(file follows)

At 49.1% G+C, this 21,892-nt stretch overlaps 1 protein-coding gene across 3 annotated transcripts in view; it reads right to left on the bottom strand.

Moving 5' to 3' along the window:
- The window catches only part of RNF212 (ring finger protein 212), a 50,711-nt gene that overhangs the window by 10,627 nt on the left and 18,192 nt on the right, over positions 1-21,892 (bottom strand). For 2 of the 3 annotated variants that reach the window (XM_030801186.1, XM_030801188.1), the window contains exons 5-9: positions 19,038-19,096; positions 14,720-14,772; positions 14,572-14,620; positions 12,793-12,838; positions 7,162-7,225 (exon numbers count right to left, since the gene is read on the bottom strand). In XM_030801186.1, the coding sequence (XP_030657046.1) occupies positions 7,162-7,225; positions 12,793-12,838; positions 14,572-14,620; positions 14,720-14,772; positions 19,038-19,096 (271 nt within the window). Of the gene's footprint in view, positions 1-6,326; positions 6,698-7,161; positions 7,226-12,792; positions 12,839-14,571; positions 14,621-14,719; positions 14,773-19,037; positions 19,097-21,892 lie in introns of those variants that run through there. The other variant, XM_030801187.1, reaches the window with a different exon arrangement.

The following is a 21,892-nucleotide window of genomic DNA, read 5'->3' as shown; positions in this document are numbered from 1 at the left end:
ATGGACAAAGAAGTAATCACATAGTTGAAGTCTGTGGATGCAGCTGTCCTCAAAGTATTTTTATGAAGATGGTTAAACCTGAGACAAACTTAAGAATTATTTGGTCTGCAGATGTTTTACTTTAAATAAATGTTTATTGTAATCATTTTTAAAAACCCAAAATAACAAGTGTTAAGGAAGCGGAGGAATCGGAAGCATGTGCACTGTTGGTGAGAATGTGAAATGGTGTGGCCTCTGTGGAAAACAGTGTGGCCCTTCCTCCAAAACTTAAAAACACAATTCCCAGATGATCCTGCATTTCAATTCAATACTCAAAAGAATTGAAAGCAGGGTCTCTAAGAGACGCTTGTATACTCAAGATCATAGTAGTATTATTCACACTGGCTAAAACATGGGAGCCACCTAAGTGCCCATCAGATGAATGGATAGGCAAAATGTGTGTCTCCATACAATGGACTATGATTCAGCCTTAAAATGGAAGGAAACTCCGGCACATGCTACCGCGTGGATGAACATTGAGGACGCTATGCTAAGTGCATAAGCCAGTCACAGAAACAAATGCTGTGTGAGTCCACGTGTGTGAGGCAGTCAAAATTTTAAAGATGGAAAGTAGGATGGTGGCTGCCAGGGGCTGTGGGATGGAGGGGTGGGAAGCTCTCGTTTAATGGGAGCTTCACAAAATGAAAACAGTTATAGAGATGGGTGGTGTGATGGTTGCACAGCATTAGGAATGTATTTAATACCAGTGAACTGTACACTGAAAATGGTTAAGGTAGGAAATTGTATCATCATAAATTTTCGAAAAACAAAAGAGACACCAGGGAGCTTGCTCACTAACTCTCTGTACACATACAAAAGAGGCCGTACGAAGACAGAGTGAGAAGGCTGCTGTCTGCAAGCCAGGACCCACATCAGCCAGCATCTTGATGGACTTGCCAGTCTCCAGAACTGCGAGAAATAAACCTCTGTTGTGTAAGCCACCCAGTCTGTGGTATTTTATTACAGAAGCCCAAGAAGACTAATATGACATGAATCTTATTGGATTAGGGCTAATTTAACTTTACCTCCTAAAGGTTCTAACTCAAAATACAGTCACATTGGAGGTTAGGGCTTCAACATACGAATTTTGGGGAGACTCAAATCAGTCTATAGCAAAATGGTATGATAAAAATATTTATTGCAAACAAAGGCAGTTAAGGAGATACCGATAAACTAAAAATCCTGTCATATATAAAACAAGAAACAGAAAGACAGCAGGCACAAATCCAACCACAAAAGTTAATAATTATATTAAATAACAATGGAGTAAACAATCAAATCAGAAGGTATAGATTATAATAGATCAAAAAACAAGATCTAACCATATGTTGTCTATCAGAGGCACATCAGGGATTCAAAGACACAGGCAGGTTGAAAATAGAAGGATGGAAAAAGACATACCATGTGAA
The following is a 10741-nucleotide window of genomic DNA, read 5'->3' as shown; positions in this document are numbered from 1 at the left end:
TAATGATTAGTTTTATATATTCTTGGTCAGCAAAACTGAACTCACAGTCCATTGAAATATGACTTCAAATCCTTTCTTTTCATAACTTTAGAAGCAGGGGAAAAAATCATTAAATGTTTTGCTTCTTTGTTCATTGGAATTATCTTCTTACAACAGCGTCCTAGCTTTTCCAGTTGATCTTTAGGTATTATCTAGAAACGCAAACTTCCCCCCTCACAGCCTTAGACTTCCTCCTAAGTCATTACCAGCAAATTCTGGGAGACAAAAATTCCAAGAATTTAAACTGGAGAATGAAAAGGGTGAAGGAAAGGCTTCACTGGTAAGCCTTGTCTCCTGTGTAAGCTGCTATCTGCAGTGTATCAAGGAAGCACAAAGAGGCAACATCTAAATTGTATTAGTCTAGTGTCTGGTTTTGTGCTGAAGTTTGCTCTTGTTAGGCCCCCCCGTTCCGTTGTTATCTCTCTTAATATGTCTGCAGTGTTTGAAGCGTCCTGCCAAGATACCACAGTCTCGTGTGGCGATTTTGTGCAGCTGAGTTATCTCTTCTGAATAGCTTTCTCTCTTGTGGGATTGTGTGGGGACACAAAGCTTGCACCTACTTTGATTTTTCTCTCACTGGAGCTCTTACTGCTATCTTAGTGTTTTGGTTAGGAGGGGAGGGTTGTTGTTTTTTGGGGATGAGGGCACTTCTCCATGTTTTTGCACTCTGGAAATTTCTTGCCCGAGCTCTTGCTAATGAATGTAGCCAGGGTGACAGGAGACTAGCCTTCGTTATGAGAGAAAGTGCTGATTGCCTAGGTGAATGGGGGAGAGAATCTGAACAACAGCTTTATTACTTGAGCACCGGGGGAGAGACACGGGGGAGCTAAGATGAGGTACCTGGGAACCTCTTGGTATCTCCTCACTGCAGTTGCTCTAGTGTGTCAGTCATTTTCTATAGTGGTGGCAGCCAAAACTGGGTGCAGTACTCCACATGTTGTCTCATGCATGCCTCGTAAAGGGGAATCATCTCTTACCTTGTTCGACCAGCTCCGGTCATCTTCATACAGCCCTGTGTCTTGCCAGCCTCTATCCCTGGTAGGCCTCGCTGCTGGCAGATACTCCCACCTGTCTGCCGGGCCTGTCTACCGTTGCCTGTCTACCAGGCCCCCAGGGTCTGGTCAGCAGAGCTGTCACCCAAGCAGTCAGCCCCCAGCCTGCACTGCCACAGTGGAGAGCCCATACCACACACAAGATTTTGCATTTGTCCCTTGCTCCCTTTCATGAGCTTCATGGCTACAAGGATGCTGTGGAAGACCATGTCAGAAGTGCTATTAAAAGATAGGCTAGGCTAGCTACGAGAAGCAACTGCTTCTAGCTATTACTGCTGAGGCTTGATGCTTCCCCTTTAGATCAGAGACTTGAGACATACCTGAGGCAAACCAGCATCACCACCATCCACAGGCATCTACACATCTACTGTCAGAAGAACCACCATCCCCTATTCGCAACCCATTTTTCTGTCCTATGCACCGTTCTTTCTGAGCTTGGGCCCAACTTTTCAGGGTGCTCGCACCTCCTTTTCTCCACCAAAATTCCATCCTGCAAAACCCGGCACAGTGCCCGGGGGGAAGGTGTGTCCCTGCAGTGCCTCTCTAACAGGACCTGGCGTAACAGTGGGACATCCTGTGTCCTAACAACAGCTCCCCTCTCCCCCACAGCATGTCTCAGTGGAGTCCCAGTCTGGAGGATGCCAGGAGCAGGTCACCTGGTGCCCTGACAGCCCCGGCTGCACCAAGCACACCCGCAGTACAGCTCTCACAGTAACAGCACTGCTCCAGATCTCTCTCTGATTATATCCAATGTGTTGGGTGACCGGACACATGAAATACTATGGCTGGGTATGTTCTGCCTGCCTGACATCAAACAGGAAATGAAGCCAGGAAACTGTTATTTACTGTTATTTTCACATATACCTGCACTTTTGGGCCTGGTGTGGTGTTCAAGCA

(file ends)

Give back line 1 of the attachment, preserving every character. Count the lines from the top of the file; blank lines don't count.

At 49.1% G+C, this 21,892-nt stretch overlaps 1 protein-coding gene across 3 annotated transcripts in view; it reads right to left on the bottom strand.